Tame Impala | Lonerism
One of 2012’s most heavily anticipated albums, critics have been waiting for Tame Impala’s Lonerism since it was announced back in late 2011. Frontman Kevin Parker has once more written and recorded the bulk of the album on his own in Australia, before adding the finishing touches with producer Dave Fridmann (MGMT, The Cribs). What has resulted from his efforts is not only one of the best psychedelic rock albums in years, but one of the best records of 2012.
Grabbing the listener by the scruff of the neck right from the start, ‘Be Above It’ transforms into a terrific Pink Floyd-esque, mechanical drone on the minute mark, and with its mix of the retro and the futuristically experimental, brings something to music that one just does not hear anymore. This unique sound is one of the things that Tame Impala do so well, with it being safe to say that few other bands today sound all that much like them. A little further on in the album, ‘Apocalypse Dreams’ and ‘Mind Mischief’ again allow Parker’s songwriting abilities to really shine through. While the rampant comparisons to Lennon are perhaps a bit premature, one can definitely detect the resemblance, and it’s not too much of a stretch to think that Parker could get there down the road.
‘Why Won’t They Talk To Me’ is another high point (on an album full of them), with cool synth effects combining with clever wordplay to showcase Parker’s pop-ier side, underlining the breadth of Tame Impala’s talents. To keep the momentum building, it’s direct neighbour, ‘Feels Like We Can Only Go Backwards’ is quite possibly one of the best songs of the year. It has everything, from the perfect blend of lead and back-up vocals, to the sublime instrumentals hanging around just far enough in the background. The whole track is a true testament to the production capabilities of Parker and Fridmann, who time and time again delicately manage to create order out of chaos.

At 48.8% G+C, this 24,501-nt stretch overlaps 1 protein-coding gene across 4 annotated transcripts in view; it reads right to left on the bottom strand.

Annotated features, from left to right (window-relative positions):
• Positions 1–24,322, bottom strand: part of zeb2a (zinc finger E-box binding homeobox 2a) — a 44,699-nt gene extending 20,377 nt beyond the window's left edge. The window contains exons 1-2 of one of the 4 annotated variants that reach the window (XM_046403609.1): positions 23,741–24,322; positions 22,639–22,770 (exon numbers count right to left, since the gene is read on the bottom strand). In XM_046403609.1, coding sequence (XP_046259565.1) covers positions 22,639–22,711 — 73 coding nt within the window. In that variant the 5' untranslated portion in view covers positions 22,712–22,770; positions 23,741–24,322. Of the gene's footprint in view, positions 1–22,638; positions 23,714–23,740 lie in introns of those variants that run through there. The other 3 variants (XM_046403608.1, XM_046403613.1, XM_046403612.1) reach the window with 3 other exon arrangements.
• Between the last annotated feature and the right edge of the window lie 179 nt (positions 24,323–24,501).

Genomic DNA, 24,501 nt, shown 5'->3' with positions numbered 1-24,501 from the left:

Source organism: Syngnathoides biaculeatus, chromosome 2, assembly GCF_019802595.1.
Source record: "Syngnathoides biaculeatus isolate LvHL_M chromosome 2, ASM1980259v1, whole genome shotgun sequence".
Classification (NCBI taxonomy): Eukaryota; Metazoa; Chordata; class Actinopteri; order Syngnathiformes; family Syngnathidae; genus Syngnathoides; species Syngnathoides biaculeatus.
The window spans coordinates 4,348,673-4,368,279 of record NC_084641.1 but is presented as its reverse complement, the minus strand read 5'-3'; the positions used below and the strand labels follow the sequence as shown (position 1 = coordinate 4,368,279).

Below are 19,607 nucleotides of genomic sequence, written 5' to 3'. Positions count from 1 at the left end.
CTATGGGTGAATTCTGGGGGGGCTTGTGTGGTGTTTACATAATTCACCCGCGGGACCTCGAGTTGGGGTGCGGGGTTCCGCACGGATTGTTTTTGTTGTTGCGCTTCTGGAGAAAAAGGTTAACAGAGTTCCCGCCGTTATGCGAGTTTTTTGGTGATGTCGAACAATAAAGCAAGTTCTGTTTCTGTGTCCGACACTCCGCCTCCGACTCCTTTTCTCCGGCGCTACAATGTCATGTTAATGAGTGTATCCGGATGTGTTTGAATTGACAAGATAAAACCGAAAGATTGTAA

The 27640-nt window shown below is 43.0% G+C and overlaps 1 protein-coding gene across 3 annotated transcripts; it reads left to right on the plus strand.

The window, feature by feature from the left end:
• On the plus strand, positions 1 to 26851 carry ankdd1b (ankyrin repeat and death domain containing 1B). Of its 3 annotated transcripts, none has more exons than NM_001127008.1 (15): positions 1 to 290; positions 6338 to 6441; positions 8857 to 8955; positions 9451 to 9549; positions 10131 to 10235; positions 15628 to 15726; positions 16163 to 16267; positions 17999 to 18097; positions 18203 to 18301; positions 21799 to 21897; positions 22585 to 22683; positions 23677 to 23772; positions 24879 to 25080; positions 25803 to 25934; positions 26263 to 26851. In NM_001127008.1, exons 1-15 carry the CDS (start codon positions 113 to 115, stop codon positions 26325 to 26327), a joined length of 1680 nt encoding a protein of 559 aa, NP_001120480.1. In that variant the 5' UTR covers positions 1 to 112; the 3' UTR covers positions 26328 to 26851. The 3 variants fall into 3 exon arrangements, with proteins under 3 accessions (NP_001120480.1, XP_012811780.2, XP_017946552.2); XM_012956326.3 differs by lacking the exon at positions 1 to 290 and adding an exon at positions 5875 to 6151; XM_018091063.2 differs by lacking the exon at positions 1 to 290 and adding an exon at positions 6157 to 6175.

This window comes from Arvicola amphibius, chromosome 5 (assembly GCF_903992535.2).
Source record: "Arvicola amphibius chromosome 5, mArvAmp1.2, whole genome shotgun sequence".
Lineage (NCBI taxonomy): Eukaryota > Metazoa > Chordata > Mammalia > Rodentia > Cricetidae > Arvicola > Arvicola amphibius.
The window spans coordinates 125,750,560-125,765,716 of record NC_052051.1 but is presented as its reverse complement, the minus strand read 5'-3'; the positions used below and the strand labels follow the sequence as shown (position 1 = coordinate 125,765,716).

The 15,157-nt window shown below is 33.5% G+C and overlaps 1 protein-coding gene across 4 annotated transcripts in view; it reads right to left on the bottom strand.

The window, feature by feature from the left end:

Despite containing several gems, in listening to only a few of the songs on the album, one would be missing out; this is one case where the whole is clearly greater than the sum of its parts. The album flows together seamlessly, with each song picking up on, and adding to, subtle parts of previous tracks.
While some may argue that the album is overproduced – that Tame Impala has tried to do too much in adding so many layers to each of their songs – they miss the key point, namely that these multiple layers sound great together. The whole album represents a tremendous leap forward for a band already flirting with excellence. In fact, with Lonerism sounding so great, it would be quite surprising for this album to not make it onto many critics’ “Best of” lists.